Ken Lancaster, a former Republican member of the Alaska House and former mayor of Soldotna, has filed to run as an independent for lieutenant governor.
He was named this week as the running mate of former state House member and independent gubernatorial hopeful Andrew Halcro, of Anchorage.
Also filing for lieutenant governor from the Kenai Peninsula is former Alaska Senate member Jerry Ward, of Nikiski, who will run as a Republican.
Lancaster, 63, owns and manages a real estate company developing residential and commercial property on the Kenai Peninsula. He was elected mayor of Soldotna in 1993 and served in that office until elected to the Alaska House in 2000. He served one term in the House, declining to run again, citing the Legislature’s harshly partisan climate.
He was president of the Soldotna Chamber of Commerce, a member of the board of Homer Electric Association and was on the board of the Alaska Rural Electric Cooperative for 20 years.
Lancaster said he was glad to be named Halcro’s running mate.
“I know Andrew’s values and his persistence in getting things done right,” he said. “He is the right leader for Alaska today.”
Halcro said he and Lancaster share a common vision that Alaskans deserve honest, straightforward political leadership.
“Ken has the balance, the maturity and the perspective to serve Alaska well,” Halcro said.
Lancaster was born in Anchorage and moved to Cooper Landing in 1949. He and his wife, Mavis, make their home in Soldotna.
Thursday, Lancaster said being lieutenant governor would keep him out of much of the partisan bickering going on in the Legislature and give him a new platform.
“We need some honest dialogue about where to go and a road map to get there,” he said. “There is a whole lot of contention now and not much product.”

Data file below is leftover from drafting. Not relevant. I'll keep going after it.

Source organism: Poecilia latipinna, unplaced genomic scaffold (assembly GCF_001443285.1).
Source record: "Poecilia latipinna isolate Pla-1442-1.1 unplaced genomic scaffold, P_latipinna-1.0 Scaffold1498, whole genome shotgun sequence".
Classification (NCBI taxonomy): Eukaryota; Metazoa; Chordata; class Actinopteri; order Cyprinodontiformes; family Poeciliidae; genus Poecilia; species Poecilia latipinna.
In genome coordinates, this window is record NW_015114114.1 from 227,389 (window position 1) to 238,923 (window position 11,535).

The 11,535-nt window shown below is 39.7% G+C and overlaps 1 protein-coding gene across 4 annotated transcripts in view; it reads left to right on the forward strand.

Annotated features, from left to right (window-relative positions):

He and Halcro, he said, would have “plenty of heavy lifting to do,” but would maintain an open dialogue and share ideas, and would seek the opinions of Alaska residents and the business community.
Ward served in the Alaska House from 1982 to 1984. After a long hiatus from public office, he was elected to the Senate in 1996, serving until 2000.
He said Thursday that he believed Alaska was at a crossroad.
“Alaska needs to have a government that will actually do the will of the people without breaking them in their pocket books,” he said. “Government is spending too much money on peoples’ wants and desires. We need a smaller and smarter government. I plan on striving toward that.”
As lieutenant governor, Ward would oversee the Alaska Division of Elections. He noted that some Alaska citizens, primarily Democrats, have sued to acquire certain election records from the 2004 general election, an election largely conducted on electronic machines. So far, they have not acquired those records.
“I have every intention of fixing that,” Ward said. “We will not have elections by computer that cannot be verified. Voting is too precious a right.”
Lancaster, too, expressed concern over election procedures, but said the state needed to recognize technological advances and the advantages they offer in cutting costs and producing quicker outcomes.
He did say elections should have a paper trail, but then said that could be something generated by a computer hard drive after the election.
“I like the piece of paper, but we can’t ignore the 21st century,” he said.
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